• G June 25, 2015 (8:13 am)

    I think there is a substantial difference between long established, well-trafficked parks and greenbelts; the latter may be a better choice for incorporating activities like a bike trail.

    Per the concerns about wildlife, if anything bird wildlife has flourished even as West Seattle has become more densely populated. Not too long ago, a bald eagle, or osprey, or peregrine, or several other species of raptors were uncommon and now they are commonplace. West Seattle is bursting with wildlife. Nature is not a fragile flower, so to speak, in fact it is quite resilient and very adaptable.

  • consistently wrong June 25, 2015 (8:50 am)


    Show me the data on wildlife which reflects actual numbers and is not anecdotal.

    Also, since your clearly a thoroughly informed expert on the inventory of species for plants, birds and animals in these ecosystems, awhat is the percentage of invasive species remaining in each of these areas? What native grasses feed which species
    ? Do you even know? I think more established parks like schmitz are stronger and more resilient with flourishing native plants and wide established trails to bike up and down on. The wildlife in Admiral parks and greenbelt are more accustomed to more people and are even more resilient than other areas. So by your logic, that is exactly where the diversity of all biking folks should be welcome via the new Admiral bike lanes to support Alki businesses. Glad to see you support from your home in California an environmental social justice cause like this so Seattle Green Partnership can continue forest restoration work on the city’s greenbelts. No invasive removal and native planting means no wildlife, but of course you understand all of that because you are an informed educated California resident who has actual data which you base your condescending attitude upon and not the standard magical thinking so prevalent here in Seattle. Right?

  • Thomas M. June 25, 2015 (6:54 pm)

    We need an off leash dog park at Lincoln Park. It does not have to be big… the one off 140th at Eastgate in Bellevue is small. Being small and relatively flat allows older and mobility challenged people to enjoy dogs romping and being the joyful goofs that they are.

  • G June 25, 2015 (7:53 pm)

    consistently wrong,

    Nothing kills a conversation quite like non sequitors, ad hominem attacks, and the ‘ole strawman.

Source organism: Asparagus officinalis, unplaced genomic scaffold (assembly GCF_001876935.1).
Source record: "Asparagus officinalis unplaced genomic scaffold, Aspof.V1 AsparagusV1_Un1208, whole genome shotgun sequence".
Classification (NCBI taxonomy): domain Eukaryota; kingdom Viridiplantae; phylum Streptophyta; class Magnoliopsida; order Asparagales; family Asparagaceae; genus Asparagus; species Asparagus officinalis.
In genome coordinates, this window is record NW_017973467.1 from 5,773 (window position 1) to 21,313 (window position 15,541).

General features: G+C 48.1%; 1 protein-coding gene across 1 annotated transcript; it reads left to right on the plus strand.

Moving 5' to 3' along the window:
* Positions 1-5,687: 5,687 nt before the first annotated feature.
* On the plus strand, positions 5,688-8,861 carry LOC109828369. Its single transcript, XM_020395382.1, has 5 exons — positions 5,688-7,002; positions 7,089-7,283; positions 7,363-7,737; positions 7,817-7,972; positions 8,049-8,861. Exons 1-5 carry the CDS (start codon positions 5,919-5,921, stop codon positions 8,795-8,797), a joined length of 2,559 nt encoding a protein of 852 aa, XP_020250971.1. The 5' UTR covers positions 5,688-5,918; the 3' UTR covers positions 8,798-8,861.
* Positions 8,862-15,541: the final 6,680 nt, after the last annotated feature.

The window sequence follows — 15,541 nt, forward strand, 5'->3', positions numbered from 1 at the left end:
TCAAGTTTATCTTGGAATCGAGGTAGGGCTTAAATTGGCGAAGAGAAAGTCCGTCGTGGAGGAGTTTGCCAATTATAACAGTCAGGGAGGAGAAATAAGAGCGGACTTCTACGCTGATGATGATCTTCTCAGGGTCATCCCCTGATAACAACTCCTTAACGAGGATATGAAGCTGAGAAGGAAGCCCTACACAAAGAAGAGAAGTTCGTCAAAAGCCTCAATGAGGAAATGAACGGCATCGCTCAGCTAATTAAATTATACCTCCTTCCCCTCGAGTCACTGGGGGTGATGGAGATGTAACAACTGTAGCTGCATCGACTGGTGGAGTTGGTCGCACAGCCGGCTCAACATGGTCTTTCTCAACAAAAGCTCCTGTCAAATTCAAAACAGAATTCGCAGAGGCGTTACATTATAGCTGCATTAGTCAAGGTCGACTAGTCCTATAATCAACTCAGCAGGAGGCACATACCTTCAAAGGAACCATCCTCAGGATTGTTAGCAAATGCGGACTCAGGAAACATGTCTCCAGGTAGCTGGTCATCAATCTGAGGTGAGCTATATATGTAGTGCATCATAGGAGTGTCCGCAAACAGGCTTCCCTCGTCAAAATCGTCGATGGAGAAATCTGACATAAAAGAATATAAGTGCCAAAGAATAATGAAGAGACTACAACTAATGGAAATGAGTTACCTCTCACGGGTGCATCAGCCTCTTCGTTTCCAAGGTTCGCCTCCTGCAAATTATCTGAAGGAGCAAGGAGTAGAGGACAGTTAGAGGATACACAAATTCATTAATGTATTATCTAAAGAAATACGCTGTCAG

No thanks.

  • Let's Not Be Rash June 26, 2015 (3:23 am)

    Don’t pull the fire alarm people. All the hubabaloo is over the fact that there is a proposal to create an urban mountain bike trail, along with a hiking trail network, at Cheasty Greenspace, in Beacon Hill; not EVERY park and greenspace in Seattle. This discussion has been going on for 2 years. Its only being heard by most people now because those who are opposed to it, and are losing the public debate about it, are now spreading misinformation and fear to further their agenda. For the last few years Cheasty Greenspace on Beacon Hill has been in ecological disrepair. English Ivy and other invasive species have essentially choked out the local flora and fauna that once thrived there. It’s also been frequently used as a local squatting site for homeless individuals. Two years ago the Evergreen Mountain Bike Alliance teamed with local people from the neighborhood to begin cleaning up Cheasty. They’ve spent the better part of the last 2 years clearing out invasive species, removing trash and working with the city to conduct ecological impact studies all with volunteers. Similar parks have already been created in other nearby communities, including Tacoma’s Swan Creek Park. Because the land there is being used for a variety of recreating, it is monitored far closer than it would be otherwise and receives far more stewardship than it had received before. Part of the motivation for the Chesty project was to emulate that similar project by restoring the area but also to find a way to actively engage children from the Beacon Hill neighborhood in positive and healthy outdoor activities. They’ve already partnered with local student groups and after school programs to enlist volunteers. From Seattle parks website: “The goal is to provide a mountain bike and walking experience for users of all ages and abilities to complement the existing natural area.” This debate has been on-going for the last 2 years between a very small but vocal minority and an overwhelming supportive neighborhood majority on Beacon Hill. Those who oppose it have now enlisted help in spreading misinformation about what the Supplemental Uses guidelines Will actually effect. The petition they’ve put on Facebook is confusing and elicits support from people who are environmentally-conscious and think they’re doing the right thing by supporting it (my knee-jerk reaction was to sign it too). What the Cheasty opponents are actually doing is making people fearful that this is something that will spread to every greeenspace in the city when its really just about Cheasty. The proposed guidelines are suggesting that certain parks and greenspaces could be open for discussion about allowing bike trails/paths and ropes challenge courses; (like the ones kids use to build self-confidence, not commercial ziplines) at Cheasty. As the guidelines stand now bike trails at Chesty cannot happen. This whole debate saddens me. Very few kids in our city care at all about being out in nature, let alone appreciating it and caring for it. You’re never going to reach those future citizens by making natural areas of our city inaccessible to them. Also remember that many families in our poorer neighborhoods do not have the luxury of driving 50 miles outside of Seattle to expose their children to nature. Having a natural place where kids can ride they’re bike is a way to engage them in what it means to care for our world. Don’t let overtly vocal special interest groups confuse you on what’s really going on here.